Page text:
$1,000-A-Year “Baby Bonds” Created by the Council

“Early money is like yeast.” That legendary fundraising slogan is good investment advice as well. It was also the motivating factor behind both the substance and the procedure for implementation of the primary legislation passed at the most recent, and very brief, Legislative Meeting.

Generally, because of how legislative and budgetary processes are structured, the Council creates a program first, then funds it in the subsequent budget cycle. This creates early excitement around a program, then ices that excitement with the reality that the funding necessary to implement the new program can be up to a year away.

But in the case of new “Baby Bonds” legislation, the timing of that bill’s committee consideration, simultaneous with the full Council’s deliberations over the budget, allowed for the rare anticipatory funding of a program in an about-to-be-passed bill.

The Budget Support Act, approved by the Council over the summer, included $32 million across four years for the “Baby Bonds” program, which received a unanimous first of two necessary Council votes at the most recent Legislative Meeting. The second vote on the permanent version of the legislation could come as soon as November 2.

The “Baby Bonds” program (created via the Child Wealth Building Act) will create a trust fund for each new child born to a lower-income family after October 1, 2021. At birth, the fund will be seeded with $500, with up to an additional $1,000 being paid into it each year that the parents continue to have income below the ceiling (three times the poverty level) created by the legislation. Such funds can accrue annually until the child reaches the age of 18, at which time the total funds can be accessed and expended for wealth-building purposes, such as education, entrepreneurship, property ownership, or retirement investments. This legislation has a critical racial equity impact, given that the median wealth of a white household in the District is 81 times that of a Black household.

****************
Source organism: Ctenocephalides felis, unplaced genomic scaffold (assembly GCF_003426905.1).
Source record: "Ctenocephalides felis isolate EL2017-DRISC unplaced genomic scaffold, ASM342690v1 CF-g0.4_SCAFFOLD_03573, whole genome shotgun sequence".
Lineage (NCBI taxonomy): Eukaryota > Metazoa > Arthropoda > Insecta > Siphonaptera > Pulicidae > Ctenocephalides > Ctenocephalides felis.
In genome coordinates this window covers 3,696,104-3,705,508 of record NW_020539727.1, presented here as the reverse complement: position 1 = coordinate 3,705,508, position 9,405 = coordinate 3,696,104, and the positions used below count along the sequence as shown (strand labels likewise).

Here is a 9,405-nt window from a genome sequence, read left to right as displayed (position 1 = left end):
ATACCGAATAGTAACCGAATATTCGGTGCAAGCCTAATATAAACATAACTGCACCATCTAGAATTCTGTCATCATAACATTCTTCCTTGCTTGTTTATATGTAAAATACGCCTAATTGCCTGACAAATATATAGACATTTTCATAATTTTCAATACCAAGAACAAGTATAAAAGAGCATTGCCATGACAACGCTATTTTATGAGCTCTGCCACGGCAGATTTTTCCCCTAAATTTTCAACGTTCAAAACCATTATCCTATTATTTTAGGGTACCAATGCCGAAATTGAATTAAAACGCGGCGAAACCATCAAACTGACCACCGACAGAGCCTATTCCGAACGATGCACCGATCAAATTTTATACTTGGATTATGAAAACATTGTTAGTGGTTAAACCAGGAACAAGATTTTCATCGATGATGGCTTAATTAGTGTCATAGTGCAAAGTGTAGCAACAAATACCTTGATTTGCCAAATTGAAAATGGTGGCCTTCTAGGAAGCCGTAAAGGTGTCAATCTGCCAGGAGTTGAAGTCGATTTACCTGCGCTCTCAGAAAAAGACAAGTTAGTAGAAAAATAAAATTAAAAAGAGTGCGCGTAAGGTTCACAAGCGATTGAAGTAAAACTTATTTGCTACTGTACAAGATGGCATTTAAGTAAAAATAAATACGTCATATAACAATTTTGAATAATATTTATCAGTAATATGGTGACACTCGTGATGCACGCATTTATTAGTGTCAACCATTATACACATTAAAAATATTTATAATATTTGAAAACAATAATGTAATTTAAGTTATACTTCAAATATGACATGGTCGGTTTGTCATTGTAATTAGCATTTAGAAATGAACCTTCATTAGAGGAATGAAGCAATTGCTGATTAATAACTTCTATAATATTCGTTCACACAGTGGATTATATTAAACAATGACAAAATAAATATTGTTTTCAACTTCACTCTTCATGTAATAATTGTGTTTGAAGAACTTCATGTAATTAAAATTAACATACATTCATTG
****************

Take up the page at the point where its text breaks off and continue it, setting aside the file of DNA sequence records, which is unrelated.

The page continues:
Another wrinkle to customary Council practice is also revealed by the action on this bill at the most recent Legislative Meeting. As is often the case, in order to speed the implementation of a bill, along with the permanent version of the “Baby Bonds” bill, the Council also passed a simultaneous emergency version. Those well-versed in Council procedure will know that such emergency bills require a super-majority of nine votes to pass, they are in effect for just 90 days, and they cannot have a fiscal impact. While in other cases, this means a bill can have literally no cost, the distinct circumstance of the “Baby Bonds” bill being pre-funded via the Budget Support Act creates a unique situation. Because of this pre-funding, the “Baby Bonds” bill indeed has no new (meaning unfunded) cost, since it was essentially pre-paid. As a result, it meets the qualifications for emergency legislation.

Given that the motivation for the “Baby Bonds” bill is to thoughtfully seed future important life investments with early, timely contributions towards a child’s later success, the Council’s savvy pre-funding of this critical bill to allow for its timely implementation seems both symbolic and appropriate.

In other action at the most recent meeting, the Council also passed a measure extending the ability of Advisory Neighborhood Commissions to hold elections to fill commissioner vacancies while still meeting virtually because of the pandemic. A measure to rename Woodrow Wilson High School as Jackson Reed High School was postponed to allow more time for public input.

The Council’s next Legislative Meeting will be held on November 2.